I suggest that hoeing can work as long a you are as obsessively compulsive as I was with my couch! Hoeing is an enjoyable and speedy operation. I only recommend hoeing if it is done very shallowly and unless your general weed control is as pathetic as that of most people - who have a solid mass of germinating weed seeds - you only sever the weed and do not hoe the complete surface. I have seen it recommended that at the start of your mission that an initial light forking-out helps. There is no need to remove the cut shoots when you hoe, they will not survive if cut at ground level. Consider your horsetail as a green manure that mines nutrients from seven foot down.
Case study 6: use of defoliant glufosinate-ammonium
A widely promoted ‘professional’ contact weedkiller is promoted to ‘curtail’ horsetail (my pun on the chemical’s commercial name). I looked up the dictionary definition and it defined ‘impose a restriction on’. Could this be the first case in history of accuracy in a pesticide name?
Now I have no experience of glufosinate-ammonium but I do know that like diquat (Weedol) it is a defoliant that introduces no active residue into the soil. Diquat is known as ‘the chemical hoe’. It rapidly kills plant foliage thereby weakening a perennial and killing most annuals. Its effect on a weed is no more or less effective than hoeing. Like diquat, glufosinate is not translocated down and does not kill roots. I am sure glufosinate-ammonium gives a spectacular kill of the leaves..... It just might be worth trying.
Case 7: Learnt at a Party in France
Added July 2015
Ammonium sulphamate – not to be confused with ammonium sulphate.
I recently met a lovely lady at a garden party and the course of conversation moved to mares tail. She had legally purchased on the WWW a supply of ammonium sulphamate compost accelerator. She had decided to use it a little early on her living mares tail.
She did not look like a criminal to me.
Although in the past ammonium sulphamate has been used widely for weed control by large organisations in conservation projects;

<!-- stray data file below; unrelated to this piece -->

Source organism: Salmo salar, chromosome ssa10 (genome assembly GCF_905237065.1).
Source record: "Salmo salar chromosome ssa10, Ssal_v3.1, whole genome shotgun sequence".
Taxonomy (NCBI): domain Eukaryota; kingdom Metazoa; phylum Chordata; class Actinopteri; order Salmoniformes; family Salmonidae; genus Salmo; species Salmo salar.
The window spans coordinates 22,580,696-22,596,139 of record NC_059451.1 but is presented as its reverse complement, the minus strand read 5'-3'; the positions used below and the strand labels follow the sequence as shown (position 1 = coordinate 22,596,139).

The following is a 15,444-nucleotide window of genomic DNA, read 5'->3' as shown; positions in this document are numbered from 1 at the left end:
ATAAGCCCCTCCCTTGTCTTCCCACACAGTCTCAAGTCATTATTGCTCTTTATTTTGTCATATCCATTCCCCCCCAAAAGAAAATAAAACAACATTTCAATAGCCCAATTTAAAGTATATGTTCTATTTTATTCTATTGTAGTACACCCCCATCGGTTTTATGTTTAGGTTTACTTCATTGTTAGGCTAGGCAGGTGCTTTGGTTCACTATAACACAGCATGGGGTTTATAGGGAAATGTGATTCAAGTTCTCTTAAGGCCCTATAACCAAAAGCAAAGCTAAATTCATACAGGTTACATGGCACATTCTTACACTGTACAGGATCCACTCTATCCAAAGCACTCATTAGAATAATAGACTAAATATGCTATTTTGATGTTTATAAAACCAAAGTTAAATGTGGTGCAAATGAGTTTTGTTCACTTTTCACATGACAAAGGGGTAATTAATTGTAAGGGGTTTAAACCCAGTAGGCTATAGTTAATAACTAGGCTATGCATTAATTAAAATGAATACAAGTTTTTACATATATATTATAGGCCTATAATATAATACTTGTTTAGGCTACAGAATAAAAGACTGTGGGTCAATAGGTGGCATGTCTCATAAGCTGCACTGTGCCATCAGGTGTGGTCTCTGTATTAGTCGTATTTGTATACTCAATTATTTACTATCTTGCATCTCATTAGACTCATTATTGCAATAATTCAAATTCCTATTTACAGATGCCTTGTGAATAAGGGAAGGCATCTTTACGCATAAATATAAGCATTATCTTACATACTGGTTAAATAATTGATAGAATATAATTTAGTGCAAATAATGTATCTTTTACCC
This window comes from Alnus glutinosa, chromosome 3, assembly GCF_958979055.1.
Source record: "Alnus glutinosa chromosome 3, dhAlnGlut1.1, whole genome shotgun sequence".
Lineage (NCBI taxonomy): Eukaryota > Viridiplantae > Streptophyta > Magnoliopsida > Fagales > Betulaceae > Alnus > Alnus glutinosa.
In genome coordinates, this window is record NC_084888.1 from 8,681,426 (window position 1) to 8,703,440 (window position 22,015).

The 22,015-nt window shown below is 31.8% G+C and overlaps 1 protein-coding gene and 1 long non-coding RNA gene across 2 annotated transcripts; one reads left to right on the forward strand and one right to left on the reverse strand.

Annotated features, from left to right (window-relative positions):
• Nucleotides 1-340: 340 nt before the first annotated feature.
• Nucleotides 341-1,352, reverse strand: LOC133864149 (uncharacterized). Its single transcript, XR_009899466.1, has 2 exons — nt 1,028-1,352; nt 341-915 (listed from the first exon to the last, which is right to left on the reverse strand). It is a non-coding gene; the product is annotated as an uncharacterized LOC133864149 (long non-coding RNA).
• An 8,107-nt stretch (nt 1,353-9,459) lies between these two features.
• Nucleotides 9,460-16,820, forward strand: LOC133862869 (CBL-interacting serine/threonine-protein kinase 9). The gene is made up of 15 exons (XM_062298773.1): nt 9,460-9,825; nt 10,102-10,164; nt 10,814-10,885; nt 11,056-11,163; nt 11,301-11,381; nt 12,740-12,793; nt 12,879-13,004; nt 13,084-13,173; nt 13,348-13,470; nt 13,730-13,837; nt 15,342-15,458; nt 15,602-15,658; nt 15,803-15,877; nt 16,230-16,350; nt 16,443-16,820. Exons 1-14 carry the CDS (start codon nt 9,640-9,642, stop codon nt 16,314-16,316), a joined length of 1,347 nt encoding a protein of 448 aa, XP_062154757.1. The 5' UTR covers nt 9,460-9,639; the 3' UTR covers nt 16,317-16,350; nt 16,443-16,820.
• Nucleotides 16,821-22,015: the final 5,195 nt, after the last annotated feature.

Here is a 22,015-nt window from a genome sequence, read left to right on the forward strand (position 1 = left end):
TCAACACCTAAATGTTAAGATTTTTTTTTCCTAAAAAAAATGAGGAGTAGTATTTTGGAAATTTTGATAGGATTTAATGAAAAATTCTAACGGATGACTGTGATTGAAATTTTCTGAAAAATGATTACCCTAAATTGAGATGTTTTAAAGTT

and previously shown by The Henry Doubleday Association to be very effective as a translocated herbicide against mares tail - albeit not approved now for organic gardeners;
and is thought to be very environmentally friendly on account of of its almost immediate degradation into a fertiliser when it reaches the soil;
it has now lost its Common Market licence as a herbicide.
Wikipedia emphasises that the licence withdrawal is nothing to do with lack of efficacy or safety. Wiki says nothing about bureaucratic bumbling and costs to a manufacturer of obtaining a licence.
No matter, ammonium sulphamate would appear to be at least as effective as glyphosate. My new friend waxed lyrical about it. She thought so highly she had also incriminated her neighbours. No use getting rid of horsetail at home if it creeps back from over the fence.
This would appear to be a parallel situation where in the UK it is legal to use iron sulphate on your lawn as a fertilizer but it is illegal to sell it as a mosskiller! (This suits the retailers very well).
Two garden reprobates you might wish to avoid
The scouring brush horsetail, Equisetum hyemale and the dwarf horsetail Equisetum scirpoides are actually sold as a garden plant and this idiot grows them. I use glyphosate to curtail it! It’s rather invasive. By my pond it looks rather fine and the young frogs that emerge from my pond love it!
|To the right of the top pond the E. hyemale and E.scirpoides are confined by the water on one side and the lawn on the other.(Well almost)|
|Equisetum hyemale even intrudes into my giant gunnera|
|Spot the fine clump of Equisetum hyemale and look around and spot invading pieces|
More on my suggestion that in undisturbed habitats horsetail is just a wild flower
|You can’t see horsetail here in this view of Tignes in the French alps. Neither can I. It is actually not uncommon but nobody sees it|
|No, no equisetum obvious here either!|
|Where a habitat has been disturbed and weeds lack natural competition they can build up their resources|
|This disturbed ground is still a strong stand of rose bay willow herb many years after the site has been abandoned.|
|I have NEVER seen equisetum in this section of Worsbrough cemetery garden. Formally under a cover of six foot bramble for more than forty years horsetail would not have survived|
Dancing with horsetail sporesThank you Sarah Stu for this charming and hilarious tube link
This video is the most amusing thing I have ever seen.
added July 2015Several readers have expressed concern about the copious number of spores produced by their horsetail. As far as I am aware they are insignificant in spreading the weed in your garden. In nature establishment from spores is very slow and takes many years. Think how difficult it is to get fern spores to establish. Think also the number of spores that will float into your garden from elsewhere without establishing
I can't resist publishing this picture from reader Alisonc. These are the things that can come up from seven foot down